A trend in recent years that has been the cause of much debate has been the issue of cloud repatriation. In a 2020 report by IDC, 85% of organizations indicated that they were currently repatriating workloads from the cloud. At the same time, public cloud spending is rising, and “cloud-first” advocates have argued that repatriation data is flawed.
Part of the issue driving the debate is that the public cloud is still a relatively immature industry. The initial advantages of moving to the cloud, including scalable and on-demand workloads, are significant and well documented, but the long-term impact on operations and cost has not been evaluated thoroughly. However, a recent detailed and well-researched report by the venture capital firm Andreessen Horowitz (AH) evaluated the financial impact of mature cloud operations on a company’s bottom line. The findings were clear: public cloud utilization is eating profit margins.
The important distinction that the report defines is that while the cloud delivers on its promise early in the adoption lifecycle, as an organization grows and its utilization slows, excessive cloud spending is putting pressure on margins that outweigh the benefits that the public cloud offers to an organization. The excess cost of cloud services is well documented; recent reports indicate that companies believe they are wasting 30% on cloud spend, but the reality of excess cost is a factor significantly beyond that. Andreessen Horowitz’s report found that companies are curiously conservative when forecasting cloud usage and commitment, only committing to baseline loads for fear of being overcommitted. However, the actual spend on cloud services can exceed committed cloud spend by 100% or more.
The challenge for most companies is that they recognize the excessive cost associated with their cloud infrastructure but the magnitude of the effort required to move workloads out of the cloud to on-premise systems stops them from pursuing repatriation efforts. Andreessen Horowitz’s report provides a compelling cost analysis of why this approach erodes profit margin.
Savings Formula & Predictions
The exact savings for each company on moving workloads out of the cloud will obviously vary, but the research by AH yielded this formula:
Repatriation = 33% - 50% of the cost of running equivalent workloads in the cloud
The savings was supported by other related findings:
• Public cloud list prices can be 10 to 12x the cost of running one’s own data centers. Discounts and multi-year commitments can bring that cost down, but it is still significant
• AWS has a blended operating margin of 30% after providing any of these large discounts to customers, implying that potential company savings due to repatriation are large
• AH’s research and conversations with industry professionals were “remarkably consistent”: If you’re operating at scale, the cost of the cloud can at least double your infrastructure bill.
• AH estimates that the cloud bill is $8B in aggregate for 50 of the top publicly traded software companies. Assuming that repatriation can reduce infrastructure expenses by 50%, these 50 software companies would recover $4 billion in profit through repatriation efforts. This number doesn’t include the additional value in increased market capitalization that the companies would recognize through higher gross margins (see AH’s report for a detailed analysis of this).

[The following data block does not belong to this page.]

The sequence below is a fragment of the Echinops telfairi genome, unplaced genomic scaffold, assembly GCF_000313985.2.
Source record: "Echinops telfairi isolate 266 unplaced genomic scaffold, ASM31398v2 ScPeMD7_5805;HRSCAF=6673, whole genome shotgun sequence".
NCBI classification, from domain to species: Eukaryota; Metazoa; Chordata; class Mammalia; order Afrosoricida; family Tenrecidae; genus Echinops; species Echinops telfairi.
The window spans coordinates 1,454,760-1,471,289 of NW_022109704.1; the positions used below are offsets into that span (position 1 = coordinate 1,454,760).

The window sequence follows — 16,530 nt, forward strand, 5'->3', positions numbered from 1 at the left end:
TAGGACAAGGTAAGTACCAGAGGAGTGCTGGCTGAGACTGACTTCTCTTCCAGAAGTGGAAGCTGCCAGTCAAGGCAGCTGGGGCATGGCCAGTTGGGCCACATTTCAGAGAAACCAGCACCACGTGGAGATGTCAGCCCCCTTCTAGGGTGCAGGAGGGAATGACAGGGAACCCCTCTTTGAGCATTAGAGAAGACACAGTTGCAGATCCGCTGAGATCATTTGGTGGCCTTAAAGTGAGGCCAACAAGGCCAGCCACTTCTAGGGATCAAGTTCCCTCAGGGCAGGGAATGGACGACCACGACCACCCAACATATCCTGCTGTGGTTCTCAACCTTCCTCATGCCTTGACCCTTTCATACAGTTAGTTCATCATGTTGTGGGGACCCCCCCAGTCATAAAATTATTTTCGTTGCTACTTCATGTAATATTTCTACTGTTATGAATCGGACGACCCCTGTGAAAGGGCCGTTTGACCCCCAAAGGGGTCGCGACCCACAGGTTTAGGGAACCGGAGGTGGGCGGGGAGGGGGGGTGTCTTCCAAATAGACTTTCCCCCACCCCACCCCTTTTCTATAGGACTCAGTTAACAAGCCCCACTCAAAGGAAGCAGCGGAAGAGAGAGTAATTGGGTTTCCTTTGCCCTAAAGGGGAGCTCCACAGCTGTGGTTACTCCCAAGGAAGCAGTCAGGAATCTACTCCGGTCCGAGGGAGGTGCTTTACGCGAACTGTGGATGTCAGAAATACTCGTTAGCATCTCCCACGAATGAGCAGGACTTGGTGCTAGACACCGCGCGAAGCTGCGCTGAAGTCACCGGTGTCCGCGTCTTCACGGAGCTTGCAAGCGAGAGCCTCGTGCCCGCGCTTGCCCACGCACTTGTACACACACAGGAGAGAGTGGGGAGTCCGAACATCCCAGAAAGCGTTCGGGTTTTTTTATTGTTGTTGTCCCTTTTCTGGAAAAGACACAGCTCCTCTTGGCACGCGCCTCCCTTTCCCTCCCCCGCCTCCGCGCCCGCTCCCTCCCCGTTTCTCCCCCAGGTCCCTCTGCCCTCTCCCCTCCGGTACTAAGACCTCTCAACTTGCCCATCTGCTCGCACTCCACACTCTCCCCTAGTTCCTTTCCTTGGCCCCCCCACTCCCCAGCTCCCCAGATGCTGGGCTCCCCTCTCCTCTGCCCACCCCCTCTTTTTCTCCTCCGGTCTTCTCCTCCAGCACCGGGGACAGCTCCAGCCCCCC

What To Do
Andreessen Horowitz outlines an important paradox that currently exists for cloud computing - at some point, the cost of the cloud “takes over” and locks hundreds of billions of market capitalization. Companies are stuck with this paradox: You’re crazy if you don’t start in the cloud; you’re crazy if you stay on it. There are several considerations and approaches that companies should consider if they are stuck in this paradox and are considering repatriation:
• Look Deeper at The Financial Impact- Most organizations underestimate their wasted cloud spend. A deeper analysis can facilitate a more productive dialogue on the long-term cost benefits of moving certain workloads out of the cloud (AH indicates that resource-intensive workloads should be a primary target for repatriation).
• Think About Repatriation Up Front – Companies are accepting this ‘paradox’ today, but it does not mean that they have to. System architects should consider the impact of repatriation early on (even if it means a modest increase in investment) as it reduces the work to repatriate workloads in the future when cloud costs become too excessive.
• Repatriate Incrementally – A major issue our industry has is the insistence on an “either/or” methodology when it comes to the cloud. The reality should be much more nuanced than that. Now that we have more experience as an industry with cloud computing, we can make better decisions about infrastructure spend and recognize the importance of balancing workloads between public cloud, on-premise, and edge environments. Repatriation doesn’t have to be all-or-nothing – it can be done incrementally and based on the highest return to the business.
Cloud discussions have the tendency to become dogmatic. The truth for most companies is that the laws of where workloads should be placed are not immutable; they are flexible. The sheer amount of wasted spend on public cloud infrastructure should motivate companies to take steps to repatriate workloads strategically and think differently about system architecture in the future.